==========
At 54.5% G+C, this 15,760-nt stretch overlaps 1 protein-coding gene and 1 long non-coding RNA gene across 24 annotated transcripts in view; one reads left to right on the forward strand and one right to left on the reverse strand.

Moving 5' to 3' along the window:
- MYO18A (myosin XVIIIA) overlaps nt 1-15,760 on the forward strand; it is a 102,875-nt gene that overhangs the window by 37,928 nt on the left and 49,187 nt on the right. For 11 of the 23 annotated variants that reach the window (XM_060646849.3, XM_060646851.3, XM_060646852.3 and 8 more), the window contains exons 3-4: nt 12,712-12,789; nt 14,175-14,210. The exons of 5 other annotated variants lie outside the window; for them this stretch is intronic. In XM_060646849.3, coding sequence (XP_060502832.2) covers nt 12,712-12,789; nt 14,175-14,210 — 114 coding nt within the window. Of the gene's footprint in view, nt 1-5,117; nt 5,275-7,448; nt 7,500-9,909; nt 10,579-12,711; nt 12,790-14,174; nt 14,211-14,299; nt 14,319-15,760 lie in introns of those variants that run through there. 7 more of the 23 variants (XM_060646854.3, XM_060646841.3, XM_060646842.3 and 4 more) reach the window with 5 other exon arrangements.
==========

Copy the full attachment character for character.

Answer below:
At 54.5% G+C, this 15,760-nt stretch overlaps 1 protein-coding gene and 1 long non-coding RNA gene across 24 annotated transcripts in view; one reads left to right on the forward strand and one right to left on the reverse strand.

Moving 5' to 3' along the window:
- MYO18A (myosin XVIIIA) overlaps nt 1-15,760 on the forward strand; it is a 102,875-nt gene that overhangs the window by 37,928 nt on the left and 49,187 nt on the right. For 11 of the 23 annotated variants that reach the window (XM_060646849.3, XM_060646851.3, XM_060646852.3 and 8 more), the window contains exons 3-4: nt 12,712-12,789; nt 14,175-14,210. The exons of 5 other annotated variants lie outside the window; for them this stretch is intronic. In XM_060646849.3, coding sequence (XP_060502832.2) covers nt 12,712-12,789; nt 14,175-14,210 — 114 coding nt within the window. Of the gene's footprint in view, nt 1-5,117; nt 5,275-7,448; nt 7,500-9,909; nt 10,579-12,711; nt 12,790-14,174; nt 14,211-14,299; nt 14,319-15,760 lie in introns of those variants that run through there. 7 more of the 23 variants (XM_060646854.3, XM_060646841.3, XM_060646842.3 and 4 more) reach the window with 5 other exon arrangements.